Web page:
COVID-19 vaccination clinic to be held at Newman today

By Hadassah Umbarger, Staff Writer

Newman University has partnered with the Sedgwick County Health Department to provide a COVID-19 vaccination clinic, which will happen from noon to 5 p.m. today. Students, faculty and staff were sent an email on Monday by Student Life that included details and a link to sign up to receive a vaccine.

Dean of Students Christine Schneikart-Luebbe said that 200 spots were available for today’s clinic and that a second one will be held on April 29, when people who get shots today can get their second doses.

The clinics will be held inside of the Dugan Library building in the area that was previously the bookstore.

“We really want to encourage students to get vaccinated, so that the protection level and the herd immunity on our campus goes up,” said Newman President Kathleen Jagger. “We have pretty good coverage right now with faculty and staff, but we’re still encouraging everybody to get vaccinated. That will help us in terms of planning, not only for the rest of this semester, but for fall, in terms of what precautions would need to still be in place.”

Schneikart-Luebbe said that the clinic on campus came about after a poll was emailed to students March 31 asking whether they would be interested in receiving the vaccine on campus and whether they would rather have the clinic on a Thursday or a Friday.

The poll was up for only 24 hours, but Schneikart-Luebbe said that the department got a good response from students in that time. Of those who responded, 80% said they would like to be vaccinated on campus, and most said a Thursday would be best.

The vaccine being offered on campus is the Pfizer vaccine, Jagger said.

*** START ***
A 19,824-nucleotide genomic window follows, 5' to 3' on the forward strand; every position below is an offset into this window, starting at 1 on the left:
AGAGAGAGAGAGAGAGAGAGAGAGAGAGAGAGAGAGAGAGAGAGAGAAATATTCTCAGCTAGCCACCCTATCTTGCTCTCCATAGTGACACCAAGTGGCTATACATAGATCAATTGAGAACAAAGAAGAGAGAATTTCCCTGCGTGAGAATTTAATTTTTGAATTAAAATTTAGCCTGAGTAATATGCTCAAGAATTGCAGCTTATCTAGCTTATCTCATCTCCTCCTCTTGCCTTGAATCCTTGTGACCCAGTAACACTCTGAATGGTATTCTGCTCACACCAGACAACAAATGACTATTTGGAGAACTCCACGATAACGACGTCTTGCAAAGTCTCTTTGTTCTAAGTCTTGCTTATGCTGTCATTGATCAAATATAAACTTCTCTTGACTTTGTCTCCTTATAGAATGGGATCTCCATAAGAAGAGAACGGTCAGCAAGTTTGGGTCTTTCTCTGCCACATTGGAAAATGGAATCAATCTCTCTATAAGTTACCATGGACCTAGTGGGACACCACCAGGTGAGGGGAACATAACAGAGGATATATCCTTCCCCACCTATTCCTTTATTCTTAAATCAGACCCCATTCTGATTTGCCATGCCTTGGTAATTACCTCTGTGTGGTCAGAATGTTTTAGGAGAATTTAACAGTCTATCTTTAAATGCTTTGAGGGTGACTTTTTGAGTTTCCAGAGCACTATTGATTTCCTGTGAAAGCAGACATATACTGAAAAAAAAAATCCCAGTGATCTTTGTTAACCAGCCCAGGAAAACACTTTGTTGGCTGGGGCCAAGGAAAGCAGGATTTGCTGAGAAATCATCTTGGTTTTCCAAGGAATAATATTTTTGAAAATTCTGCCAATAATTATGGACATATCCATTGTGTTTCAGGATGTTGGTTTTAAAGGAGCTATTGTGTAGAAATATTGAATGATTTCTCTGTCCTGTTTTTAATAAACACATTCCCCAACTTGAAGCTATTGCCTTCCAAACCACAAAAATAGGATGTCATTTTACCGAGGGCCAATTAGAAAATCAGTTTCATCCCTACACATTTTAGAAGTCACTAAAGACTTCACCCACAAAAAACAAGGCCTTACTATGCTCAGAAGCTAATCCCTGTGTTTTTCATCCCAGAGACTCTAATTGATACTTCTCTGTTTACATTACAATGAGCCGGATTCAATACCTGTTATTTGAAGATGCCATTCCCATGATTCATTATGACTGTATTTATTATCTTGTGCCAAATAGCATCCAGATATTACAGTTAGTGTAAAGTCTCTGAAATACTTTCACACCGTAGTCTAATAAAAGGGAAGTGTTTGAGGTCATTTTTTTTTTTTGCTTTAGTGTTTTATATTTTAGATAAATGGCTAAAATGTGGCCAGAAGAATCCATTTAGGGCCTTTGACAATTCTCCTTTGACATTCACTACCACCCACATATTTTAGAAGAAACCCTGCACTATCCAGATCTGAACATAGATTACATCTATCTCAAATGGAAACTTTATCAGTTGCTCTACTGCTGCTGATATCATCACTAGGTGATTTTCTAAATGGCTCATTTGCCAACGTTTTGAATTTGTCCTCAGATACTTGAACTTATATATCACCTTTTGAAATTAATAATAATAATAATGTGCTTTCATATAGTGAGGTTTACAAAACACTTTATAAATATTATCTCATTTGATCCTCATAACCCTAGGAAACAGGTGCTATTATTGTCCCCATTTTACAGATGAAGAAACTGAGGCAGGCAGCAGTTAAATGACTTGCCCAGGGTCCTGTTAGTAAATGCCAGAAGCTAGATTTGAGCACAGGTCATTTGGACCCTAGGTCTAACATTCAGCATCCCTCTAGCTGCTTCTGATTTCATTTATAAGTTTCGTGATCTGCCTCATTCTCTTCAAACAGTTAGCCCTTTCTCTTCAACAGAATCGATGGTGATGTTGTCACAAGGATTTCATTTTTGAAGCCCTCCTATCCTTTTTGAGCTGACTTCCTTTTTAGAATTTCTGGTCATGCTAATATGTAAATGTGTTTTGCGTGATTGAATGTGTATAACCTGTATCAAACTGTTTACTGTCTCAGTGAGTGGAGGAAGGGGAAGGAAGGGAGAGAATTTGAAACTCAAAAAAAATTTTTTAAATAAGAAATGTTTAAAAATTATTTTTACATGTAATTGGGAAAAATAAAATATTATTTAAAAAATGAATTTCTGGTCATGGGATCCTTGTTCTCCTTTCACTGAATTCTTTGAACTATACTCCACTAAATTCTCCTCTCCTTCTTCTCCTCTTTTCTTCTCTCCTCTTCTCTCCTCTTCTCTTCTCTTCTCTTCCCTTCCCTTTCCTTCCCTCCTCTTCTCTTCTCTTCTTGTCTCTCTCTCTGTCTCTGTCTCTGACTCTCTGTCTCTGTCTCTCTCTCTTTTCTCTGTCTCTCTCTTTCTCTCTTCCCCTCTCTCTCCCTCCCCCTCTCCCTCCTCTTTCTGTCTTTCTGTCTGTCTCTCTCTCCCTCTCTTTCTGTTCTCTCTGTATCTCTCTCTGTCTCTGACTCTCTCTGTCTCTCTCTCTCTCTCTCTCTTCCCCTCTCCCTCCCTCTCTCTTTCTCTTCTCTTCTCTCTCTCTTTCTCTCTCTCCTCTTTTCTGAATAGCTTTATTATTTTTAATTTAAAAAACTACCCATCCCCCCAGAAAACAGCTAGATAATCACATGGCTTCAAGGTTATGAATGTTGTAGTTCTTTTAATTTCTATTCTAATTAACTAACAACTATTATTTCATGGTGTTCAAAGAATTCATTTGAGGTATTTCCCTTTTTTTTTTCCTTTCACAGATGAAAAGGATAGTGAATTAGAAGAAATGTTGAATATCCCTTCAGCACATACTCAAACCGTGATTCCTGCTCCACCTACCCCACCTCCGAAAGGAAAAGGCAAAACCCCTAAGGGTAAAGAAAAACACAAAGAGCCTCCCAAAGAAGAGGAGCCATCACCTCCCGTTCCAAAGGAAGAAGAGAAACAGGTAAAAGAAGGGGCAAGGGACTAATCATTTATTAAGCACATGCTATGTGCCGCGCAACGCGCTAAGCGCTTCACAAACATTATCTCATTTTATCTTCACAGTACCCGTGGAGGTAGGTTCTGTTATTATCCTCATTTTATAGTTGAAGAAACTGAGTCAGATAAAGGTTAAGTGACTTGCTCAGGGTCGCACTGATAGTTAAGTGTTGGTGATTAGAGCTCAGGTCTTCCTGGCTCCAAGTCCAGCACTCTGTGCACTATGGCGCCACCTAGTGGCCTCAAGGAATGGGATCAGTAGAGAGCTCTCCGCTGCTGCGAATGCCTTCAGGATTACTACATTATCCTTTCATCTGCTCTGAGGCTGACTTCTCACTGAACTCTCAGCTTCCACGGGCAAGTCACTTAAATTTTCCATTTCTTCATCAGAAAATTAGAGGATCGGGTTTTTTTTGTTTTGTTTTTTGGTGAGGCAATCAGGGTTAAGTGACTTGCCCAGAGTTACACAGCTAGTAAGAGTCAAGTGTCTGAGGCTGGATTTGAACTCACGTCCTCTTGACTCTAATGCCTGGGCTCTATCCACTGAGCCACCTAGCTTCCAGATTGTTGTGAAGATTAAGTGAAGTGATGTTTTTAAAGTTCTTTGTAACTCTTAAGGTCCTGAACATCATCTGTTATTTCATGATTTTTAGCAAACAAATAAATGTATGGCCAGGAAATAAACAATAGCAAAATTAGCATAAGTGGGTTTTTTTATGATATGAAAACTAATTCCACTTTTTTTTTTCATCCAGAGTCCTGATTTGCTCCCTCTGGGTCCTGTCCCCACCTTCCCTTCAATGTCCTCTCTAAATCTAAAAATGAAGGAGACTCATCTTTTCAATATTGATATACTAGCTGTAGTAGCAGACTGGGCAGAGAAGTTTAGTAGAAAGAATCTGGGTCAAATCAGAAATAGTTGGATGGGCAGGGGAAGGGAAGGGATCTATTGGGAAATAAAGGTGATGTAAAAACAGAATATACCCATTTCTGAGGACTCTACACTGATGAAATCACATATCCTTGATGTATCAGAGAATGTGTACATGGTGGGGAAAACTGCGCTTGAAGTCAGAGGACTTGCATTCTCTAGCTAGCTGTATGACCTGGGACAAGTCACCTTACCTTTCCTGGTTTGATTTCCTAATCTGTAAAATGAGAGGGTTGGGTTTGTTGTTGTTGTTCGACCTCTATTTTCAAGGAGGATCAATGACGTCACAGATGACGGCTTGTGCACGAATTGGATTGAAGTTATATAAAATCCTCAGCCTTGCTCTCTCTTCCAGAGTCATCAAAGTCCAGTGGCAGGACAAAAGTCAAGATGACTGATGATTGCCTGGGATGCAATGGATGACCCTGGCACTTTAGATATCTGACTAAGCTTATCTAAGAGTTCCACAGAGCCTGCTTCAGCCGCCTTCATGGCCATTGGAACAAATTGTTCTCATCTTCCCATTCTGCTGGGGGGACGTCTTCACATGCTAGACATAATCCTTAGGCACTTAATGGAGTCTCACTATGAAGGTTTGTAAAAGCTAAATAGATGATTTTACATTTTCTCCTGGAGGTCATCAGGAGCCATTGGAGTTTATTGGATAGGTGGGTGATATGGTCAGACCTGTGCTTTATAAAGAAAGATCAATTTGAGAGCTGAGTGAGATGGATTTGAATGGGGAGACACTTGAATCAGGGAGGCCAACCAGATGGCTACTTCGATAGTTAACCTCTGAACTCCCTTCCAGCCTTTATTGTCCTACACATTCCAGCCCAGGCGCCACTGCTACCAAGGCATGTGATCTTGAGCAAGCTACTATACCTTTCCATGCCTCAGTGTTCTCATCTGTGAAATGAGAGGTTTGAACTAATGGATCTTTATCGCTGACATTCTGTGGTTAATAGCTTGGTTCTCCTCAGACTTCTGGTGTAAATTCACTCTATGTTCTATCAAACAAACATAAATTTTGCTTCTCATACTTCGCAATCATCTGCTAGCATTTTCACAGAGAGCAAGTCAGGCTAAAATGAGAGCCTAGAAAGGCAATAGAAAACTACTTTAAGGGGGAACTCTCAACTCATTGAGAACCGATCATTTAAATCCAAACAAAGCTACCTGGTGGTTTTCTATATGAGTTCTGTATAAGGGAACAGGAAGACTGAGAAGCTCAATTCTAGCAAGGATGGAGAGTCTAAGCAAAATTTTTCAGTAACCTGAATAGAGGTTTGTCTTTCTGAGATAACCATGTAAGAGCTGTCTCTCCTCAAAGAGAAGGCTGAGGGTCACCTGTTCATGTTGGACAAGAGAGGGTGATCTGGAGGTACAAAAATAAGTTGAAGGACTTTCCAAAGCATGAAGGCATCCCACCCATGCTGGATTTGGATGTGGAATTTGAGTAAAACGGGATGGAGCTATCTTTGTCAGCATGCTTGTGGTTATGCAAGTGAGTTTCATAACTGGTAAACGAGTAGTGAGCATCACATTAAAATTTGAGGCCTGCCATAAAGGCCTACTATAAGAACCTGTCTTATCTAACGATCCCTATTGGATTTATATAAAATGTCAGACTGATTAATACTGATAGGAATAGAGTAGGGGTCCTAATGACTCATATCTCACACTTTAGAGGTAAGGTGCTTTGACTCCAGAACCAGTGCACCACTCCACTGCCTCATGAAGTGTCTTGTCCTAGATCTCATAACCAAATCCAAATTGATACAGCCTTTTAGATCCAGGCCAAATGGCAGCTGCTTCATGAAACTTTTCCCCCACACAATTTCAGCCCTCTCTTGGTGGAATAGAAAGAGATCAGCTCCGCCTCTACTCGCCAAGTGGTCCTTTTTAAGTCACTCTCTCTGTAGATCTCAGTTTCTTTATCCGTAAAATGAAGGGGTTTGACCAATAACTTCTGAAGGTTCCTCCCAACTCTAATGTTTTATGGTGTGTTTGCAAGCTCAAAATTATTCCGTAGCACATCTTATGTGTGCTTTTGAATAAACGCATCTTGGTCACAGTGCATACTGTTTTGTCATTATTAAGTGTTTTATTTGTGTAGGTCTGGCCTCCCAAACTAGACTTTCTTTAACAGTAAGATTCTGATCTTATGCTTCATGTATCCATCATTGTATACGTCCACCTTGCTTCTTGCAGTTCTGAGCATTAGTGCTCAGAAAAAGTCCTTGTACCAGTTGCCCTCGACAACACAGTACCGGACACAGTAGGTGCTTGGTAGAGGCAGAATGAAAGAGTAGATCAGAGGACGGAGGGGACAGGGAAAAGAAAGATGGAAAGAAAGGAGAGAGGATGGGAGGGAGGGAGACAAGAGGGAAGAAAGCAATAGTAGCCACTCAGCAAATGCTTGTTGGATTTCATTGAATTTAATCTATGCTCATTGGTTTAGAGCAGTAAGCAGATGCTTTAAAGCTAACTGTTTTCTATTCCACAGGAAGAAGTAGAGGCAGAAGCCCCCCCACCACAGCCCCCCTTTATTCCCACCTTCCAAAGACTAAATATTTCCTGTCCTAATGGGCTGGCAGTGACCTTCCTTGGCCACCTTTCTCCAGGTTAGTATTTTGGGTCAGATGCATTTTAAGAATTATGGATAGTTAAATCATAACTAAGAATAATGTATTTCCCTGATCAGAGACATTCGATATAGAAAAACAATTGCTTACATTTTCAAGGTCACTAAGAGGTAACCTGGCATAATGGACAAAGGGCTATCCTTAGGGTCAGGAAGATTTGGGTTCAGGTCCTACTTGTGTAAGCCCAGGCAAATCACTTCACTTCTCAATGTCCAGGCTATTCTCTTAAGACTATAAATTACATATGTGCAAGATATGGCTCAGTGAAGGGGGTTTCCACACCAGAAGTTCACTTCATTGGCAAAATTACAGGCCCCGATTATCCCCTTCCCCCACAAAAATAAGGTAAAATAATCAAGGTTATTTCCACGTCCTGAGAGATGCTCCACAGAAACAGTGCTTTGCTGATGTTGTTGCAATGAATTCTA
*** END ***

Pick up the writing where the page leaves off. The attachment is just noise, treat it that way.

“That’s the vaccine that I got, and most people feel very little impact — maybe a sore arm or mild symptoms —  with the first dose,” she said. “But there are more people who have significant reactions to the second dose.”

Because of that, and because of the first and second doses needing to be scheduled three weeks apart from each other, Jagger said that they were paying special attention to when the second clinic would take place in the semester, so that side effects from the vaccine would not interfere with students’ school lives too much.

Junior Daniel Knolla said that he was excited to get the vaccine and received his second dose on Monday. He also said that he would encourage his fellow students to get it as well.

“It’s a very easy, simple process,” he said.

Jagger said that 75-80% of students would need to be vaccinated before the precaution levels on campus could be loosened to what they were pre-COVID.

“We don’t want to become complacent and then have a big upsurge in cases,” Jagger said.

Junior Brenden Schwartz said that he was also excited to receive the vaccine.

“I’m so grateful that Newman is providing a way for students to get it on campus,” he said. “The sooner everyone gets the vaccine, the sooner people no longer have to worry about getting sick.”

Those who missed the deadline to sign up to be vaccinated on campus can sign up to receive the vaccine through Sedgwick County at

PHOTO: Courtesy Photo, Unsplash